Most studies suggest the use of low molecular weight heparin (LMWH) and broad-spectrum antibiotics in non-complicated cases of POVT, but there is no consensus about the type, dose or duration of treatment [5]. LMWH prophylaxis prevented 48% of symptomatic pulmonary embolisms, 48% of symptomatic DVTs and 51% of asymptomatic DVTs in acutely ill medical inpatients [11].

Fibrinolytic drugs have not shown enough efficacy to be recommended in the management of POVT. When medical support does not control the symptoms or a high risk of pulmonary embolism is present, then endovascular or surgical procedures, such as thrombectomy, cava filters, ovarian or cava vein ligature, may be indicated [2, 47].

Conclusion

Postpartum ovarian vein thrombosis is an uncommon complication of the postpartum period. Thrombophilias and puerperal endometritis are the most likely causes of this type of thrombosis. Helical CT-angiography is the investigation of choice in diagnosis. LMWH with broad-spectrum antibiotics is effective as the initial treatment in cases without pulmonary embolism or wide involvement of the thrombus in the inferior cava vein.

Consent

Written informed consent was obtained from the patient for publication of this case report and accompanying images. A copy of the written consent is available for review by the Editor-in-Chief of this journal.

Declarations

Acknowledgements

We thank Dr Guillermo López García for his valuable suggestions.

Authors’ Affiliations

(1)
Obstetrics and Gynecology Department, Clínica Universitaria de Navarra
(2)
Radiology Department, Clínica Universitaria de Navarra
(3)
Hematology Department, Clínica Universitaria de Navarra

References

  1. Del Río M, Martínez JM, Figueras F, Bennasar M, Olivella A, Palacio M, Coll O, Puerto B, Gratacós E: Doppler assessment of the aortic isthmus and perinatal outcome in preterm fetuses with severe intrauterine growth restriction. Ultrasound Obstet Gynecol. 2008, 31: 41-47. 10.1002/uog.5237.View ArticlePubMedGoogle Scholar
  2. Ortin X, Ugarriza A, Espax RM, Boixadera J, Llorente A, Escoda L, Cabezudo E: Postpartum ovarian vein thrombosis. Thromb Haemost. 2005, 93: 1004-1005.PubMedGoogle Scholar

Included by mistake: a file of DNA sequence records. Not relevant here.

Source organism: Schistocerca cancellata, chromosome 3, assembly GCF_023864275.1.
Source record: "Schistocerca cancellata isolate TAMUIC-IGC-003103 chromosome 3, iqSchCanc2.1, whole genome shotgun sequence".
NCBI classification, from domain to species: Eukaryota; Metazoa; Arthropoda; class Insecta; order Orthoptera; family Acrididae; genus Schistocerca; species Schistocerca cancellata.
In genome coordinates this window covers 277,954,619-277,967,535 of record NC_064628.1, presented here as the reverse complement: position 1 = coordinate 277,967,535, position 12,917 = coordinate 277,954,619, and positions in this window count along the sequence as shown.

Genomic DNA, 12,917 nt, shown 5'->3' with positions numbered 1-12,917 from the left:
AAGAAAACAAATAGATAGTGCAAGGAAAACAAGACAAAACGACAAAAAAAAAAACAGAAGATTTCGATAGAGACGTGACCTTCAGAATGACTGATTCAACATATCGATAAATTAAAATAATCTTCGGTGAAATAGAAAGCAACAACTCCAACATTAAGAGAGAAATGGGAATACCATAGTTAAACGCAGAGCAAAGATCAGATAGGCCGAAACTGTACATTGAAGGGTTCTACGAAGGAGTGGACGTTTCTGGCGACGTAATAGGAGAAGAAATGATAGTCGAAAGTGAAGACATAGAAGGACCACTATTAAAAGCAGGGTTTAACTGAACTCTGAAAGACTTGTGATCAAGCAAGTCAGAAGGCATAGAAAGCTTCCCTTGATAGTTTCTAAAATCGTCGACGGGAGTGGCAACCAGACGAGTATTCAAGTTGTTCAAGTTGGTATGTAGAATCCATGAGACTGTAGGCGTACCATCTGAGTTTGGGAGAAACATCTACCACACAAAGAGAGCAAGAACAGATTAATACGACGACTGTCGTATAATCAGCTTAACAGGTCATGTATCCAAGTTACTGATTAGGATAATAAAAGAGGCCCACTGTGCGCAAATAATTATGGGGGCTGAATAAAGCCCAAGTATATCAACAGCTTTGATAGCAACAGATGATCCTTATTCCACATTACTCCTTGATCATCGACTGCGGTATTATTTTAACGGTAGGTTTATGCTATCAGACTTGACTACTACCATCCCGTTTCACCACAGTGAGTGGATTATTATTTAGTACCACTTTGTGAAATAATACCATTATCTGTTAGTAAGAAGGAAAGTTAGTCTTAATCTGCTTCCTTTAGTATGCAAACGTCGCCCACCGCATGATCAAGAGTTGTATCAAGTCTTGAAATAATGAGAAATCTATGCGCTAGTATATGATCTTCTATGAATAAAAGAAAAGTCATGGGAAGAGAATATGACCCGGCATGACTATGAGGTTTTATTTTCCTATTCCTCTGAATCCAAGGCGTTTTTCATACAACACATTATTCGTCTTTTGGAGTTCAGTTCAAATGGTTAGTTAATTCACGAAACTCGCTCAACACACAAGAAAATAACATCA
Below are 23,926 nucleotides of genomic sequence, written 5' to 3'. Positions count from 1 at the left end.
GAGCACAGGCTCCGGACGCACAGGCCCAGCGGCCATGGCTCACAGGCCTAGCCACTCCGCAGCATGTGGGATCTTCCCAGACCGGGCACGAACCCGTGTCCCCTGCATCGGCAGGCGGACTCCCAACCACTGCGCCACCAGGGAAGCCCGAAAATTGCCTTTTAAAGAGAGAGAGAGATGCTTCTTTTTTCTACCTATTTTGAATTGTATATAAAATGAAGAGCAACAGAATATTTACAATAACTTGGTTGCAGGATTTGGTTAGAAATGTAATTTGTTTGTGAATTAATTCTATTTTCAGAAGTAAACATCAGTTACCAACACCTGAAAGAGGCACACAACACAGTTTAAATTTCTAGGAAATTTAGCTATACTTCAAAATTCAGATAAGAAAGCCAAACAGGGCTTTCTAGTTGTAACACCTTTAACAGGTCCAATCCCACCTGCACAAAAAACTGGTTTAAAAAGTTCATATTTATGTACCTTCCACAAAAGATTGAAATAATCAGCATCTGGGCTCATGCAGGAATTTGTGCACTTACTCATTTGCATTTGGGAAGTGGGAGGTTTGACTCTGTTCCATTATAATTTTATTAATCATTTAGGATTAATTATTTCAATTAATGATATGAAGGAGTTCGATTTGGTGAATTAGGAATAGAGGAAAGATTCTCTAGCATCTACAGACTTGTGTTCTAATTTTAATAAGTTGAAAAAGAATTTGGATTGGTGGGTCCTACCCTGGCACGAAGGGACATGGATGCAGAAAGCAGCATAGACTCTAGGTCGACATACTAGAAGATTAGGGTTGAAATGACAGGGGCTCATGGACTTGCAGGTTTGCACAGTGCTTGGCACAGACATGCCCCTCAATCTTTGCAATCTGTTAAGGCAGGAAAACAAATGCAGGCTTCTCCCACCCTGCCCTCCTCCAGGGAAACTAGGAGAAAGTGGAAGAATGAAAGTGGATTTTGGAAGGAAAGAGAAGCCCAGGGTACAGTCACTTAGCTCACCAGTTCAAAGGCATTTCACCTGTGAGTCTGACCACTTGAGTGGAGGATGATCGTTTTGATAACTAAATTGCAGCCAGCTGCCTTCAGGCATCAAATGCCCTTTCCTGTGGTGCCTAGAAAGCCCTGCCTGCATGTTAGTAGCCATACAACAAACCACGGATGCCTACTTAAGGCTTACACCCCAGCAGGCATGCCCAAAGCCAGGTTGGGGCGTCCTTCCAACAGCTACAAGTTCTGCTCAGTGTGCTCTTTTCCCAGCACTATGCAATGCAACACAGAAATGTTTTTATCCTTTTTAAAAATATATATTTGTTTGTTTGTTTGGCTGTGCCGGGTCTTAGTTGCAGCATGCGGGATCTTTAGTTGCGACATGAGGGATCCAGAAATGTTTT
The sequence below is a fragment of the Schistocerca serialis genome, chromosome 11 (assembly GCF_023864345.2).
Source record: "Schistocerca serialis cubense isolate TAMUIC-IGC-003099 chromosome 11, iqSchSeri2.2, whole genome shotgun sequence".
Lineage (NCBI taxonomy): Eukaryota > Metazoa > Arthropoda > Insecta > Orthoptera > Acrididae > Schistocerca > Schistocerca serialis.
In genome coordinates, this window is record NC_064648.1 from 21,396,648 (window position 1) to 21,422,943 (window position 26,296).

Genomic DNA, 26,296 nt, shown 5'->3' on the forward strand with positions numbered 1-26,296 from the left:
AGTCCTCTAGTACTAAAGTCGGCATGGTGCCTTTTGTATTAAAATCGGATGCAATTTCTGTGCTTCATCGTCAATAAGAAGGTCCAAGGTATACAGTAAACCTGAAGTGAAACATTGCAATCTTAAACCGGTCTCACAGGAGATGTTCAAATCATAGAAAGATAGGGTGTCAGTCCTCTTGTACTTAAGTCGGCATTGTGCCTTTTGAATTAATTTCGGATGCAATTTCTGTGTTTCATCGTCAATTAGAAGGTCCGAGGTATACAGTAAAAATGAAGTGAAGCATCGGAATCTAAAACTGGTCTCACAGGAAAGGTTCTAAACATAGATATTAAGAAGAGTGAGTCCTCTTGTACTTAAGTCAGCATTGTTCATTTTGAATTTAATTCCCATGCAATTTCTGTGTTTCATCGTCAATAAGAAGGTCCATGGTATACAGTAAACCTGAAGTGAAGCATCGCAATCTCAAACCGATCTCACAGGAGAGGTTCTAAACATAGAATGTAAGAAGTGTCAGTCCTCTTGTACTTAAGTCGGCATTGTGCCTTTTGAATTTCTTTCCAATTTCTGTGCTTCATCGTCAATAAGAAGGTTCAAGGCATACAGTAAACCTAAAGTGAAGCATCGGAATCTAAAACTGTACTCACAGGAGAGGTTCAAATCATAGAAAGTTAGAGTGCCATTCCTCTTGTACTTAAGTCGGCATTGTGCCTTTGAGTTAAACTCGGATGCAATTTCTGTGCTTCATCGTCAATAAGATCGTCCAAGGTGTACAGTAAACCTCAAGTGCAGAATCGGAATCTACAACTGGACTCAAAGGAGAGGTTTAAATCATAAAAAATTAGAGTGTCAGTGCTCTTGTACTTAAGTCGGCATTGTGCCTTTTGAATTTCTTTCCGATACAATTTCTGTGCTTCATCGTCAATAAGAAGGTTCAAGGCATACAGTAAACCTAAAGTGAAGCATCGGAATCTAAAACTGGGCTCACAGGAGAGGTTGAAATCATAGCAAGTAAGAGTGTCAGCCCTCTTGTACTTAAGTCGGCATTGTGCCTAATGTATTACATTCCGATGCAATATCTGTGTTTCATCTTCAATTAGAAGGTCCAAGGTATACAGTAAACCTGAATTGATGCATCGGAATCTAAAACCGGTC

3. Sinha D, Yasmin H, Samra JS: Postpartum inferior vena cava and ovarian vein thrombosis – a case report and literature review. J Obstet Gynaecol. 2005, 25: 312-313. 10.1080/01443610500106835.View ArticlePubMedGoogle Scholar
  4. Prieto-Nieto MI, Perez-Robledo JP, Rodriguez-Montes JA, Garci-Sancho-Martin L: Acute appendicitis-like symptoms as initial presentation of ovarian vein thrombosis. Ann Vasc Surg. 2004, 18: 481-483. 10.1007/s10016-004-0059-9.View ArticlePubMedGoogle Scholar
  5. Al-Toma A, Heggelman BG, Kramer MH: Postpartum ovarian vein thrombosis: report of a case and review of literature. Neth J Med. 2003, 61: 334-336.PubMedGoogle Scholar
  6. Calderwood CJ, Jamieson R, Greer IA: Gestational related changes in the deep venous system of the lower limb on light reflection rheography in pregnancy and the puerperium. Clin Radiol. 2007, 62: 1174-1179. 10.1016/j.crad.2007.06.003.View ArticlePubMedGoogle Scholar
  7. Fardella P, Parra M, Conte G, Flores C, Muñoz H, Soto L, Cuneo M, Mallea C, Retamales MB, Peña S, Ojeda C: Free protein S (PS) in normal pregnancy: A comparision between two analytical methods. Rev Med Chil. 2005, 133: 633-638.PubMedGoogle Scholar
  8. Baran GW, Frisch KM: Duplex Doppler evaluation of puerperal ovarian vein thrombosis. Am J Roentgenol. 1987, 149: 321-322.View ArticleGoogle Scholar
  9. Dessole S, Capobianco G, Arru A, Demurtas P, Ambrosini G: Postpartum ovarian vein thrombosis: an unpredictable event: two case reports and review of the literature. Arch Gynecol Obstet. 2003, 267: 242-246.PubMedGoogle Scholar
  10. Ghilardi G, Giorgetti PL, Bortolani EM: Pulmonary embolism secondary to puerperal ovarian vein thrombophlebitis. Panminerva Med. 1991, 33: 152-156.PubMedGoogle Scholar
  11. Själander A, Jansson JH, Bergqvist D, Eriksson H, Carlberg B, Svensson P: Efficacy and safety of anticoagulant prophylaxis to prevent venous thromboembolism in acutely ill medical inpatients: a meta-analysis. J Intern Med. 2008, 263: 52-60.View ArticlePubMedGoogle Scholar
  12. Watanabe Y, Dohke M, Okumura A, Amoh Y, Ishimori T, Oda K, Hayashi T, Hiyama A, Dodo Y: Dynamic subtraction contrast-enhanced MR angiography: technique, clinical applications, and pitfalls. RadioGraphics. 2000, 20: 135-152.View ArticlePubMedGoogle Scholar
  13. Lebowitz JA, Rofsky NM, Krinsky GA, Weinreb JC: Gadolinium-enhanced body MR venography with subtraction technique. Am J Roentgenol. 1997, 169: 755-758.View ArticleGoogle Scholar

Copyright

© Royo et al; licensee BioMed Central Ltd. 2008

This article is published under license to BioMed Central Ltd. This is an Open Access article distributed under the terms of the Creative Commons Attribution License (http://creativecommons.org/licenses/by/2.0), which permits unrestricted use, distribution, and reproduction in any medium, provided the original work is properly cited.